When Dean Masuccio arrived on Central Washington University’s Ellensburg campus to lead the dining services team in fall 2018, what he found was, well … a foodservice operation. It served its purpose; it served its food.
But Masuccio saw more.
What he wanted to create was an operation not set apart from CWU’s educational objectives, but rather a key aspect of the campus experience.
The changes started small and grew over time, culminating in major updates to CWU Dining Services’ core purpose. Now their mission is “to nourish the body and mind of the campus community,” and their vision is “to be a key campus partner in promoting the growth of CWU’s diverse community through culinary and educational experiences.”
For Masuccio, “we’re not a food and beverage provider; we’re here to support the students through fantastic experiences,” he says. “We shared that message far and wide to the staff and campus community, because that kind of philosophy is all about relationships.”
CWU Dining Services built robust relationships with student organizations, soliciting feedback on concepts and menu items at its four main dining facilities, eight cafes and three markets. These conversations helped fuel plans for two new concepts, Fresh Bar and Panini.
The pair were set to open in 2020, before anyone knew COVID would arrive and bring the typical student population in the residence halls from 3,000 to just 300.
But armed with their new mission, Masuccio and his team found it easy to pivot: They put Panini on pause and focused on spinning up Fresh Bar. The latter, developed and led by Executive Chef Joe Ritchie, features upscale, healthy foods like avocado toast with a soft-cooked egg, poke and Mediterranean grain bowls, as well as a variety of cold-pressed juices and kombucha on draft.
Many ingredients are sourced from CWU’s own Wildcat Neighborhood Farm.
“We heard the desire for more health and wellness options, more vegetarian and vegan, more allergen-friendly—not that that’s not common elsewhere, but it rose so strongly to the top as a theme that we identified it as a priority no matter what,” Masuccio says.
And Fresh Bar’s offerings just happened to fit in nicely with the need for grab-and-go items while COVID prohibited dine-in. Demand remained steady even in the uncertain spring 2020 semester, Masuccio says.
Spurring a cultural shift
Dining Services’ new vision has sparked changes for not just the food half of the equation, but the service side as well.
“No disrespect to the program I stepped into—they did great things over the year—but the direction I received walking in was, we want to enhance it to the levels expected of the current students and beyond,” Masuccio says. “To be recognized for excellence, be a benchmark for others.”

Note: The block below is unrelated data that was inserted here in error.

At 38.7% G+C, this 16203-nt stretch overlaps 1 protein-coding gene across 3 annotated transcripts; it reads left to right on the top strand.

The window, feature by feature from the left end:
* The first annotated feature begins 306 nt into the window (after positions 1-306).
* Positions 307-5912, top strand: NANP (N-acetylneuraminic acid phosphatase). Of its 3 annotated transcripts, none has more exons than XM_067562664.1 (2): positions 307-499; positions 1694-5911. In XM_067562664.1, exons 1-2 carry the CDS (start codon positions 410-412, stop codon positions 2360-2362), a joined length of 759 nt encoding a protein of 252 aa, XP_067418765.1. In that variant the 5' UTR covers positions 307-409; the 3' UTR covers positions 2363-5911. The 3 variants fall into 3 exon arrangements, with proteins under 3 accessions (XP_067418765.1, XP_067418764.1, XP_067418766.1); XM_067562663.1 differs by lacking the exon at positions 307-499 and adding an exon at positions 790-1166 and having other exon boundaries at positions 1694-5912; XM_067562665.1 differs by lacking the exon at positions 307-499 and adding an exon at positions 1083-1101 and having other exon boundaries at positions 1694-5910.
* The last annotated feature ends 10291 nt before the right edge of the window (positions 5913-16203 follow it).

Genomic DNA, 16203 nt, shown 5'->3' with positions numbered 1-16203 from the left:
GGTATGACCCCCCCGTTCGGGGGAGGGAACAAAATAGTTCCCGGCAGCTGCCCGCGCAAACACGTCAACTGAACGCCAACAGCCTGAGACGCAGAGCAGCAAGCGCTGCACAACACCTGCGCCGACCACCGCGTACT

He saw clear areas to improve. Chief among them was “a complacency” he recognized in several of the operation’s more than 400 student workers, or “a sense that this was just some job they do while they’re here.”
They needed a robust training program, and soon. Within about a year of his arrival at CWU, Masuccio brought on Denise Payton as assistant director of dining. Armed with a master’s in adult education and years of developing training programs at another university, Payton was given free rein to build something completely new.
“I am more of your people developer rather than a culinarian,” Payton says. “I have a background in foodservice, but I’ve focused my energy and time on developing leaders from within, and that’s what Dean was looking for.”
Payton got to work chatting with team members, paying special attention to the not-so-engaged student worker contingent. Three months later, she launched the first student Coordinator Leadership Training aimed at teaching skills for career and for life.
Student workers were invited to submit professional cover letters and resumes to be considered. Out of the 25 who applied for the first class in January 2020, 19 were accepted into the 16-hour training.
“We talk about going from a peer to a leader, not only helping people learn tasks but also understanding styles of learners, so when they’re training someone, they can meet that individual where they’re at,” Payton says. “It’s about problem solving, critical thinking, conversations, managing credibility and all kinds of things that help in the workplace.”
Payton also led the creation of a Coaching Training, as well as a Difficult Conversation course about managing one’s emotions and those of the people one is speaking to—especially relevant for these times, as staffers have had to ask customers to wear masks and socially distance. Even after COVID abates, Payton plans to continue that series in a more general fashion. Operational trainings include culinary basics, as well as information on allergens and food safety.
“They go in great employees, but they come out and they’re confident employees,” Payton says. “Across the board, I hear they have a spring in their step [and them asking] where can I help, what can I do. They feel more empowered, and that’s what it’s all about.”
Masuccio is thrilled to see these shifts, but he still looks forward to additional improvements as CWU Dining Services comes to inhabit its new mission and vision.
“While the culture isn’t where I want it to be yet, we know it takes time,” Masuccio says. “To be successful, you do need to put yourself in a place of vulnerability to listen, and to have the flexibility to adjust the approach going forward. It’s not all perfect, but the training efforts are definitely paving the way for where we want to go and the operation we want to be.”Nominate an FSO of the Month